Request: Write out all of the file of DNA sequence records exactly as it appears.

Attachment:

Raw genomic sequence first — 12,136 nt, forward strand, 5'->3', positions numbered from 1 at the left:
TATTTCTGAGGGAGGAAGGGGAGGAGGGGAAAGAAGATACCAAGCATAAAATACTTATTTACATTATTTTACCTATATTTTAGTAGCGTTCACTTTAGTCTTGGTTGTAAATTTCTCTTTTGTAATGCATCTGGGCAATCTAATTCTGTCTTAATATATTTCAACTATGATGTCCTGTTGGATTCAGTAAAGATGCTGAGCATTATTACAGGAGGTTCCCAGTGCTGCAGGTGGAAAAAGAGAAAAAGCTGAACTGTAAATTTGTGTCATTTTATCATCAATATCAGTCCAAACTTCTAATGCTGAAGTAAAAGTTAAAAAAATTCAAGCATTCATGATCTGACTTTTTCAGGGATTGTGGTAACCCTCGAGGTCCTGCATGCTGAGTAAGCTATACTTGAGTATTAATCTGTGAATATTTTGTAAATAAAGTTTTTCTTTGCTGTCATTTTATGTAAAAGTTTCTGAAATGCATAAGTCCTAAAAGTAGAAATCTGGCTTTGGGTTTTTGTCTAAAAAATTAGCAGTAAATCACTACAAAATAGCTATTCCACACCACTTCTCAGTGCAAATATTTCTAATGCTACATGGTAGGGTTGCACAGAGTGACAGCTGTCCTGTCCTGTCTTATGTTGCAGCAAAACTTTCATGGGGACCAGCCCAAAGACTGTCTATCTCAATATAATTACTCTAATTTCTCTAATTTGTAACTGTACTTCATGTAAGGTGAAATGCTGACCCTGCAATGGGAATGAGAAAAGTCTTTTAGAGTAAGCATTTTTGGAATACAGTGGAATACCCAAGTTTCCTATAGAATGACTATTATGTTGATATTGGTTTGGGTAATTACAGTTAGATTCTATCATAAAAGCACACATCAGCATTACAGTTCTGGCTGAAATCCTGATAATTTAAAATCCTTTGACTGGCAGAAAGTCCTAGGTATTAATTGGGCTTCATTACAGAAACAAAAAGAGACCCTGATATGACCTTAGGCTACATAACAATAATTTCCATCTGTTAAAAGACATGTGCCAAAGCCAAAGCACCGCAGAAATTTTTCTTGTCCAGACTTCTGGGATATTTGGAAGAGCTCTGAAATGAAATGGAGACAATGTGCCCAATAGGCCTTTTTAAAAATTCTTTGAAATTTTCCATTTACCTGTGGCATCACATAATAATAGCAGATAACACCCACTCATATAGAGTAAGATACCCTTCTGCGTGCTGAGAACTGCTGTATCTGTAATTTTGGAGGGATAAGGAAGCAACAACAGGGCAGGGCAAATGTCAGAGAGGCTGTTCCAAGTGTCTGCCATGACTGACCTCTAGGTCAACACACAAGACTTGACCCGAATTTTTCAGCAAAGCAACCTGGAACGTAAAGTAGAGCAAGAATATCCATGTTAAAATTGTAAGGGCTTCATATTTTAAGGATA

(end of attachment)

Raw genomic sequence first — 12,136 nt, forward strand, 5'->3', positions numbered from 1 at the left:
TATTTCTGAGGGAGGAAGGGGAGGAGGGGAAAGAAGATACCAAGCATAAAATACTTATTTACATTATTTTACCTATATTTTAGTAGCGTTCACTTTAGTCTTGGTTGTAAATTTCTCTTTTGTAATGCATCTGGGCAATCTAATTCTGTCTTAATATATTTCAACTATGATGTCCTGTTGGATTCAGTAAAGATGCTGAGCATTATTACAGGAGGTTCCCAGTGCTGCAGGTGGAAAAAGAGAAAAAGCTGAACTGTAAATTTGTGTCATTTTATCATCAATATCAGTCCAAACTTCTAATGCTGAAGTAAAAGTTAAAAAAATTCAAGCATTCATGATCTGACTTTTTCAGGGATTGTGGTAACCCTCGAGGTCCTGCATGCTGAGTAAGCTATACTTGAGTATTAATCTGTGAATATTTTGTAAATAAAGTTTTTCTTTGCTGTCATTTTATGTAAAAGTTTCTGAAATGCATAAGTCCTAAAAGTAGAAATCTGGCTTTGGGTTTTTGTCTAAAAAATTAGCAGTAAATCACTACAAAATAGCTATTCCACACCACTTCTCAGTGCAAATATTTCTAATGCTACATGGTAGGGTTGCACAGAGTGACAGCTGTCCTGTCCTGTCTTATGTTGCAGCAAAACTTTCATGGGGACCAGCCCAAAGACTGTCTATCTCAATATAATTACTCTAATTTCTCTAATTTGTAACTGTACTTCATGTAAGGTGAAATGCTGACCCTGCAATGGGAATGAGAAAAGTCTTTTAGAGTAAGCATTTTTGGAATACAGTGGAATACCCAAGTTTCCTATAGAATGACTATTATGTTGATATTGGTTTGGGTAATTACAGTTAGATTCTATCATAAAAGCACACATCAGCATTACAGTTCTGGCTGAAATCCTGATAATTTAAAATCCTTTGACTGGCAGAAAGTCCTAGGTATTAATTGGGCTTCATTACAGAAACAAAAAGAGACCCTGATATGACCTTAGGCTACATAACAATAATTTCCATCTGTTAAAAGACATGTGCCAAAGCCAAAGCACCGCAGAAATTTTTCTTGTCCAGACTTCTGGGATATTTGGAAGAGCTCTGAAATGAAATGGAGACAATGTGCCCAATAGGCCTTTTTAAAAATTCTTTGAAATTTTCCATTTACCTGTGGCATCACATAATAATAGCAGATAACACCCACTCATATAGAGTAAGATACCCTTCTGCGTGCTGAGAACTGCTGTATCTGTAATTTTGGAGGGATAAGGAAGCAACAACAGGGCAGGGCAAATGTCAGAGAGGCTGTTCCAAGTGTCTGCCATGACTGACCTCTAGGTCAACACACAAGACTTGACCCGAATTTTTCAGCAAAGCAACCTGGAACGTAAAGTAGAGCAAGAATATCCATGTTAAAATTGTAAGGGCTTCATATTTTAAGGATA